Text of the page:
Three times bigger than Manhattan, and with a larger population than Houston or Philadelphia, Brooklyn is a sprawling collection of neighbourhoods.
There’s hip, appealing, restaurant-crammed Williamsburg; old-school amusement park Coney Island; elegant Brooklyn Heights, Park Slope and Cobble Hill; emerging, funky Red Hook, DUMBO, Greenpoint and Gowanus.
For tourists, Williamsburg is a sweet spot, with good transport*, food, accommodation and entertainment. And of course, the views of Manhattan are fabulous.
If you’re thinking you can save some money and have a slightly different New York experience by being Brooklyn-based, we agree. Here’s why.
You love food
When New York Times critic Pete Wells wrote his list of New York’s top restaurants just over a year ago, two – Lilia and Llama Inn – were on one Brooklyn block.
Food here runs the gamut from heaving market stalls at the weekly Smorgasburg outdoor food markets (think everything from lobster rolls to kimchi tacos) to elegant Italian at Antica Pesa to Michelin-starred farm-to-table at easygoing Meadowsweet to top chef Wylie Dufresne’s Du’s Donuts.
To find what’s hot, try Eater’s heat map of Brooklyn, and New York Magazine’s Grub Street. The Tasting Table Dine app is also invaluable, with recommendations from respected sources, including The New York Times and knowing local experts such as chefs.
You have kids
When I first lived in Manhattan, a New Yorker commented that the city could be pretty confronting at a toddler’s height … all suit trousers and crowds and nasty smells.
From Brooklyn you can dip in and out of Manhattan by ferry, or ride the subway, but it can be pleasant to retreat home after a day’s sightseeing to less crowded parks, streets and restaurants. Spacious Airbnbs are plentiful, and you can easily order in from some of the neighbourhood’s best eateries via Seamless.
You’re after music and nightlife
Australian cinematographer (The Handmaid’s Tale) and Williamsburg local Zoë White observes that the river side of her neighbourhood has attracted a tonne of new music venues with its big, old warehouse spaces and lower rents.
She suggests the OhMyRockness Guide for keeping current, and lists her favourite local venues as The Music Hall of Williamsburg, Rough Trade (a record store with big back room venue), National Sawdust (a newer, more classical/high-end venue), Brooklyn Steel, Knitting Factory, Union Pool (a small bar with a tiny, fun hall out back) and Baby’s All Right (a crowded, cool, small venue).
There’s also a retro cinema, Nitehawk, with waiter-service food and drinks, a brilliant bowling alley with live music, Brooklyn Bowl, and a respected theatre, St Ann’s.
A post shared by nitehawkcinema (@nitehawkcinema) on
You hate touristy neighbourhoods
Yes, it’s fun to stay near Central Park, or in Midtown, but being asked if you want a tour bus ticket or rental bike 20 times in one block can leave you jaded.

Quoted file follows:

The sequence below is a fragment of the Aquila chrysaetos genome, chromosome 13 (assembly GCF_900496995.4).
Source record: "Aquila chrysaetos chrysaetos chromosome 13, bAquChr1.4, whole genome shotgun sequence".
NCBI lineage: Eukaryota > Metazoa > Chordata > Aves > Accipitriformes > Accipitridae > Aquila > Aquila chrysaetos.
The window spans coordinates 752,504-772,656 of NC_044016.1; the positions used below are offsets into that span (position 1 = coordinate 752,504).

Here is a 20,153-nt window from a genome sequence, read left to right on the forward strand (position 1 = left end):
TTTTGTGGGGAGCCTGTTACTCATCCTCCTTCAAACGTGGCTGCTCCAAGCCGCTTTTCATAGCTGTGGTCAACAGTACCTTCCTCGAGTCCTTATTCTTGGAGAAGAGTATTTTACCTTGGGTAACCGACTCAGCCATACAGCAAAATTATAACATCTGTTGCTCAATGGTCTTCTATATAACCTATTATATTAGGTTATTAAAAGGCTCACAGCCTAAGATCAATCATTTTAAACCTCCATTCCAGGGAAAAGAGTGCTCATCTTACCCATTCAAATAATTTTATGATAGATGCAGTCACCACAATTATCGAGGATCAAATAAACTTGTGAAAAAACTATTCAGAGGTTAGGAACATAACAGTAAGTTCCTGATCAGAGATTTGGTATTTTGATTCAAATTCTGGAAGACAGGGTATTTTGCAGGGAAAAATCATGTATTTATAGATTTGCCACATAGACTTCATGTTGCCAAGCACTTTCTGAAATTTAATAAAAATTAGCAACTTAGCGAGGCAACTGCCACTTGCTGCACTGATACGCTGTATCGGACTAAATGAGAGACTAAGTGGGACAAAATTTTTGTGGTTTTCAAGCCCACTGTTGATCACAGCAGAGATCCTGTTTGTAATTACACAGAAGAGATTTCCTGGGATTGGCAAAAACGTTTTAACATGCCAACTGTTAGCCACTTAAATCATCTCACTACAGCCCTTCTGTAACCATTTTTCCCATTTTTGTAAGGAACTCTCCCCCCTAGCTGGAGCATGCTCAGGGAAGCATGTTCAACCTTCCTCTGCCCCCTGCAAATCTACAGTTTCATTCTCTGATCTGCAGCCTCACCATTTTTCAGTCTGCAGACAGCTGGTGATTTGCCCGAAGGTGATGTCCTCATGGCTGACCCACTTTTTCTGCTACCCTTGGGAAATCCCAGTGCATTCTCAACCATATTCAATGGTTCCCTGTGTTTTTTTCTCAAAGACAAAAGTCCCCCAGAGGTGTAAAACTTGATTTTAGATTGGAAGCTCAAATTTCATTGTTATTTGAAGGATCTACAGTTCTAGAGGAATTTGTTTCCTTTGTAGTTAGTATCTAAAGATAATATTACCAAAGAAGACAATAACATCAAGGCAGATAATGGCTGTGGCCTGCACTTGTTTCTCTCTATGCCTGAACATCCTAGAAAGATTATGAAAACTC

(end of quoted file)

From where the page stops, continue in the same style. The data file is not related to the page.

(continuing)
Brooklyn’s residents range from pram-pushing mothers and fathers to tattooed hipsters of all genders. And it’s them, not tourists, that the pizzerias, restaurants, bars, good coffee shops and stores cater to and are priced for.
Shopping, too, is a little more diverse. The big names are there, but cheaper rents nurture eclectic boutiques and galleries.
You like a little open space and natural light
Jerry Seinfeld insisted he wasn’t joking when he said his first apartment was 15 square feet (1.4 square metres). It’s certainly true natural light and space can feel at a premium in Manhattan’s cosy hotel rooms.
Brooklyn has peaceful residential streets, less traffic and little high-rise.
Williamsburg’s Hotels are scattered across a few blocks, the McCarren has a rooftop pool, the William Vale has a sleek skyscraper bar with amazing Manhattan views, celebrity spotting opportunities abound at the Wythe.
A post shared by The William Vale (@thewilliamvale) on
You’ve been to New York before
Already seen the big-ticket items like MoMA and the Met? Cycled Central Park? Invested a day at the Natural History Museum?
If you just want to soak up the energy of New York without the crowds and tourists, Brooklyn might provide a chilled alternative, especially if you’re planning on staying a while and want to live like a local.
You can walk the Brooklyn Heights Promenade, urban hike in Brooklyn Bridge park, grab your thrills at Coney Island, take in Williamsburg’s street life, wander Prospect Park for a day, see the Brooklyn Museum and Botanical Gardens, stroll into Manhattan over Brooklyn Bridge.
You need good coffee, and like to go out for breakfast
It’s hard to walk a block without stumbling across a good coffee shop, and Brooklynites are still drinking it late into the night. Actor Heath Ledger even funded an all-day cafe, Five Leaves, posthumously (it’s credited as introducing the flat white to the region).
Many Brooklyn joints may start a little later, say 10, but plenty, like Egg, open early. Brooklyn breakfasts are more like Australian cafe breakfasts than NYC diner fry-ups.
*NEED TO KNOW: Access to Manhattan varies depending on which part of Brooklyn you’re in. Now’s a good time to visit Williamsburg, as the area’s busy main subway link with Manhattan, the L line, will close in April 2019 for 15 months for refurbishments. Buses will replace trains but residents suspect it will be chaotic.
You’ll find Brooklyn less convenient if you intend to see Broadway theatre frequently during your stay … most are a two-subway ride from much of the Borough.